It began with humble origins as a curiosity but home video gaming is now a major multi-billion pound business which the Government is at pains to nurture and support as part of the UK’s cultural and commercial output.
But for us the real benefits of gaming only arrived with the advent of the internet:
From the earliest days of home gaming, multi-player games have been a great way to spend time.
Games like Pong were designed from the get-go to allow players to compete against a friend but also allowed the lonelier members of society to take on a computer-controlled player.
But a major limitation of many of these early titles is that they relied on you having a friend or family member on hand to play against if you wanted a human opponent and, even when you did, be willing to drastically reduce the screen space by splitting the screen, or having the patience to sit and wait for your opponent to take their turn.
Things got a definite boost when games such as Delta Force introduced network play where gamers played head to head over a local network on machines in different rooms of the house.
Then, for the ultimate flexibility, came online gaming and the ability to play against friends and strangers alike regardless of their location.
Playing for cash
These days a host of major brands compete in the lucrative and growing online casino games sector – including some based on big name film franchises and popular TV quizzes – where real money is on the line and big prizes await the lucky and the skilled.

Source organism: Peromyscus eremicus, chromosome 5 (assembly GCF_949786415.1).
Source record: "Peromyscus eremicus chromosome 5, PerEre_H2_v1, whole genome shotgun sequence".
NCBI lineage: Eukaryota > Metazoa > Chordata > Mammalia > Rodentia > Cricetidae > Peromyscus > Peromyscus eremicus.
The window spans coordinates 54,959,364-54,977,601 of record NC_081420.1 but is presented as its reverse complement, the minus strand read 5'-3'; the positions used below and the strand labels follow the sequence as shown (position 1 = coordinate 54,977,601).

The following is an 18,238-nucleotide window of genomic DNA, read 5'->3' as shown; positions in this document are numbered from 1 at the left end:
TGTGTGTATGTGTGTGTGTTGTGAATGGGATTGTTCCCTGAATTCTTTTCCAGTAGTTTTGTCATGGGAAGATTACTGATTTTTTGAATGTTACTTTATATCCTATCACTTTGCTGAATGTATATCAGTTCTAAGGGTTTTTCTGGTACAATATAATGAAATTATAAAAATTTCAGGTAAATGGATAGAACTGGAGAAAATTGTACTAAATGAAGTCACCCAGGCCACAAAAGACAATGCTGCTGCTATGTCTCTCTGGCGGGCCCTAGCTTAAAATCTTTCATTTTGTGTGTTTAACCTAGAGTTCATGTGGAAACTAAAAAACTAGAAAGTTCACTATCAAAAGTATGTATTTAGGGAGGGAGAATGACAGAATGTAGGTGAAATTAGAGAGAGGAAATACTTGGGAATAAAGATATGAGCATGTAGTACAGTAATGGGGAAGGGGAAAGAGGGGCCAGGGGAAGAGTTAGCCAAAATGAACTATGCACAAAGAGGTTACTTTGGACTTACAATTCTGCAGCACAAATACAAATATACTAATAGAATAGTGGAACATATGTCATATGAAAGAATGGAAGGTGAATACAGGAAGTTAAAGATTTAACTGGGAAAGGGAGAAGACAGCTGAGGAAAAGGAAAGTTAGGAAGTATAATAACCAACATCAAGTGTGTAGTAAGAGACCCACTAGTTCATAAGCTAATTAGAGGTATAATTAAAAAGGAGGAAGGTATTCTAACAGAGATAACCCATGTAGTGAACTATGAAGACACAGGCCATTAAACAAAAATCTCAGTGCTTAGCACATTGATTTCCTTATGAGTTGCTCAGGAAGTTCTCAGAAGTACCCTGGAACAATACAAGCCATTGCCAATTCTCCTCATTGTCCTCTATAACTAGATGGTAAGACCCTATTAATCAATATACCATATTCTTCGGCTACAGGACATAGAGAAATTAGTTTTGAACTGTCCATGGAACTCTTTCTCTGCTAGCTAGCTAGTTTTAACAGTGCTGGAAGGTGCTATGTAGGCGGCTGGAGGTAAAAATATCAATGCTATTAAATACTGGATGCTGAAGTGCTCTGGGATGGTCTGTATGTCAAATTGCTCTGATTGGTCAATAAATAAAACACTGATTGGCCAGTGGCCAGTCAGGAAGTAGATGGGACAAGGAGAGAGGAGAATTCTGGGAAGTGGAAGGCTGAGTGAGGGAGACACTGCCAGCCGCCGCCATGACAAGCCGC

But not that long ago playing these sorts of games at home meant relying on either a casino or slots simulator or a conversion of a top rating TV show.
Anyone playing a game such as Vegas Jackpot on their Commodore 64 would eventually be struck at the sheer pointlessness of a slot machine game in which there was no actual money to win.
And while Blockbusters was that rare thing – a half-decent computer translation of a big name franchise – the lack of any prizes at the end of the Gold Run inevitably dampened any exhilaration at winning.
It took until the advent of the internet before games could be linked to the ability to win real cash and prizes.
Star Wars Battlefront is one of the most anticipated titles in recent years – not only is it a sequel to one of the most successful consoles games ever, it’s also one of the first developed to make full use of the Playstation 4 and Xbox One’s advance graphics capabilities and, if that wasn’t enough, ties in with the first Star Wars film to be released in 10 years.
So unsurprisingly there was a rush to take part in a recent Public Beta staged by developers EA Games who are keen to ensure both that the game is ready for primetime and that its network can handle the likely surge of players wanting to relive some of the franchise’s most iconic battles.
Taking part in such tests is a far cry from the early previews which used to get given away on cover tapes and, later, discs.
Not only do they give gamers an early glimpse at what’s coming but they allow developers to see and understand how players experience the game, understand what they want from it and spot those flaws which only ever show themselves when those outside the development process get their hands on a title.
The ultimate winners of course are those gamers who buy a product which is far better because of this feedback and user-testing.